Saturday, 7 March 2020

What's it for?

Sometimes a photograph best serves as an illustration. Without any accompanying text the picture of sheep in a field of red cabbage is pretty meaningless.

Sheep grazing on red cabbage deemed aesthetically unfit for supermarket sale
Add a caption and it becomes a comment on the currently hot topic of food waste. And the sheep do seem to enjoy eating red cabbage because there isn't much of it left a month later.

The weather has finally started to perk up. With the sun shining I went for a wander to look at a barn out on the mere which I last photographed in 2012. Of course the weather changed and I got stung by a couple of hail showers. probably because I hadn't put a waterproof jacket on.

The last time I photographed the barn I use my newish toy - the ultrawide zoom. This time I used a standard zoom. The results are less dramatic, but I prefer them. getting rid of that lens was a good move. I must get rid of the cheaper, not-quite-so-ultrawide zoom I replaced it with.

I was so unenthusiastic about going to the poultry auction today that I overslept. It was only the prospect of one of the mart café's bacon and black pudding barms that drew me. This time I stuck with the 35mm on one body and the 70-200 on the other. I'm growing to like the longer zoom, although it's lack of close focusing continues to annoy and frustrate. Even so the pictures I like best were taken with the 35mm.

That said I might have been better off using the 28mm. Certainly not anything wider. When it comes to getting good depth of field (by which I mean a lot of it rather than a little) 35mm is where it starts, with 50mm tending to be a bit lacking when forced to use wide-ish apertures. Increasingly I'm finding 35mm to be a sweet spot lens.

For getting in close, and making it look like you are, I do think that 28mm is the limit. At 24mm anything close to the lens at the edge of the frame starts to look distorted. If that's a face it ruins a picture for me. I prefer to have the frame cut the face rather than have it look like it's been stretched.

These low viewpoint pictures were taken using the flippy screen again. This time the face detection was quite useful as the people were the important parts of the pictures. It did a remarkable job and I can now see why some photographers like it so much they buy mirrorless cameras so it works through the viewfinder.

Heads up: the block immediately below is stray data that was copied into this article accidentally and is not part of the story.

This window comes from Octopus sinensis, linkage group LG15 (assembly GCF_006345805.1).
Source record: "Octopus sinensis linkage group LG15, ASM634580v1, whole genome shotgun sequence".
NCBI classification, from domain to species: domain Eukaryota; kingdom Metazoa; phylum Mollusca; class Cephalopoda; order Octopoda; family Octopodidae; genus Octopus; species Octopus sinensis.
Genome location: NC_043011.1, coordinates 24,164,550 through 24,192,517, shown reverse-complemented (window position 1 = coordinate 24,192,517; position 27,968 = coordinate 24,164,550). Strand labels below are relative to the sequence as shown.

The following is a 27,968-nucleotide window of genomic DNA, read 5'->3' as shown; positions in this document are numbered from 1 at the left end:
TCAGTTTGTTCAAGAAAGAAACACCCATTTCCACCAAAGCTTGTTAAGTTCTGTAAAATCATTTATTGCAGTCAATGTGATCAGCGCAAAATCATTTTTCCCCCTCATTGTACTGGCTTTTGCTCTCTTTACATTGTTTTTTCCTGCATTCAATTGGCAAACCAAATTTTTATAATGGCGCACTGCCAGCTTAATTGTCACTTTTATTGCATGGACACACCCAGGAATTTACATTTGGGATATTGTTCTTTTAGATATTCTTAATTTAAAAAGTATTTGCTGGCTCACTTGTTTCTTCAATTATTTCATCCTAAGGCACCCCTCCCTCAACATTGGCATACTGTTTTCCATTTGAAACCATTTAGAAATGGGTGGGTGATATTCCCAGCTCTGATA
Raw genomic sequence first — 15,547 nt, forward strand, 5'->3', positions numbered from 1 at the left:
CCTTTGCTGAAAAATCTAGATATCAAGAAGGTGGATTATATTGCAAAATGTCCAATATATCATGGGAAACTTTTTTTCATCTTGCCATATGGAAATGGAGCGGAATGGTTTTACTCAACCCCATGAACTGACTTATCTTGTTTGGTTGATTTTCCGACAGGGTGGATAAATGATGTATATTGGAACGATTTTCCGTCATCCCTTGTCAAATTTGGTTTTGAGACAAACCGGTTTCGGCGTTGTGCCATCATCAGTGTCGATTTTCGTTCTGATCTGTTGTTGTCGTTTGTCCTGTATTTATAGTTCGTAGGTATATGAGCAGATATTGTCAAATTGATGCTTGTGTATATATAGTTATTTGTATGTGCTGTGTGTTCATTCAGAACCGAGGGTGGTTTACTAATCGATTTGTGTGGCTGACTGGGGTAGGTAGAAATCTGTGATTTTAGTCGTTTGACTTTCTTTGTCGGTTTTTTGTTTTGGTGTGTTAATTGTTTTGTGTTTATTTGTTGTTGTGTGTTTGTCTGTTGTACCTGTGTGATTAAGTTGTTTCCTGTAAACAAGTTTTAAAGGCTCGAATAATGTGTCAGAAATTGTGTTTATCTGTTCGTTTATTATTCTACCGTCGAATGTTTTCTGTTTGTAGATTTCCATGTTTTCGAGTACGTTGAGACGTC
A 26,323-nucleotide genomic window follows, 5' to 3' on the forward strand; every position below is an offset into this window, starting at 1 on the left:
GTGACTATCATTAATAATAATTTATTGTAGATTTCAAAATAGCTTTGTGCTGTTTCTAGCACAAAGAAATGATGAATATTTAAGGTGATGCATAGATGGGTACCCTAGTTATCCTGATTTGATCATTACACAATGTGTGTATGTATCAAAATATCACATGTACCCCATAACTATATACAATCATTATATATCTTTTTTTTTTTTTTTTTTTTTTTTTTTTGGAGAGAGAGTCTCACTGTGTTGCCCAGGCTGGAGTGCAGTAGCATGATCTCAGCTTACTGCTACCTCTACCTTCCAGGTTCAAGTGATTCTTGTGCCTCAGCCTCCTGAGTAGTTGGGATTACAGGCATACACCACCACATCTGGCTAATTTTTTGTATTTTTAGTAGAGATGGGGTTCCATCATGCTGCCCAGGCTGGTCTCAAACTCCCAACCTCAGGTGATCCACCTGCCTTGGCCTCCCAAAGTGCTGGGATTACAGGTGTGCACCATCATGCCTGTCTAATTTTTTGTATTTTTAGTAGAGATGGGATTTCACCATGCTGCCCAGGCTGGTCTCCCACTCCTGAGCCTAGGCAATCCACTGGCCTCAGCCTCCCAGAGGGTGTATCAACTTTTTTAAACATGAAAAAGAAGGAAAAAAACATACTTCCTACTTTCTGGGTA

Having things cut by the frame edge is often said to be a compositional fault. Yet it was embraced by painters as one of the earliest influences photography had on that medium.

Another photographic trait is the capturing of figures in what might be considered awkward poses. This also appeals to my current way of thinking about making pictures which have 'life'.

While what goes on at the auction hasn't changed some of the faces have. Which is a good enough excuse to keep going back.

Having arrived with just fifteen minutes to go before the auction was due to start I'd missed most of the penning of birds, which is when most activity takes place. I did get one frame which I like. It has that circular sort of composition I often seem to use. Unconsciously, I must say.

I watched another Youtube video this evening. Silly me. The Youtuber (as I think they are called these days) was wandering around, camera in hand, talking about the compositional elements he was looking for as he took photographs.Some of the pics were pretty good (some were not - that's photography), if a little clichéd,, but I didn't always see how the lines he superimposed on them actually applied. And when he said they didn't use the rule of thirds I could see how they did! It was a load of bollocks to promote his big compositional theory.

You can take any picture and draw lines on it to prove anything. What you need to do is develop an instinctive understanding of when a frame 'works'. But also bear in mind that, like the sheep picture at the start of this post, a picture can also be informational and it's content more important than its structure.

The other week I accidentally shot a frame in the dim light of the wood with my camera set to ISO 100 and my usual walking around settings. It came out almost black on the rear screen! It was only a grab shot of some ducks - I hadn't seen ducks in the wood before - so it wasn't a loss. I didn't delete it because I thought it might be interesting to see if it could be 'recovered' in Lightroom. It could. And I was surprised how little noise there was.

I'd read about this so-called 'ISO invariance' on the web but never paid it much attention. At the mart I thought it would be a good chance to have a more serious look into this.

The above was shot at ISO 125. In Lightroom I boosted the 'exposure' buy 4.67 stops, and pulled the highlights back. At 100% what was in the shadows is pretty damned clean.

Most of the time I can live with the noise I get at high ISOs for my purposes. But this could be a trick worth remembering at some point in the future. The drawback is that on reviewing a picture you can't tell what it all is!

After a couple of hours I thought I'd go look at a sheep dog trial for the afternoon. By the time I got there it was over. Fool. I should have hung around at the auction.

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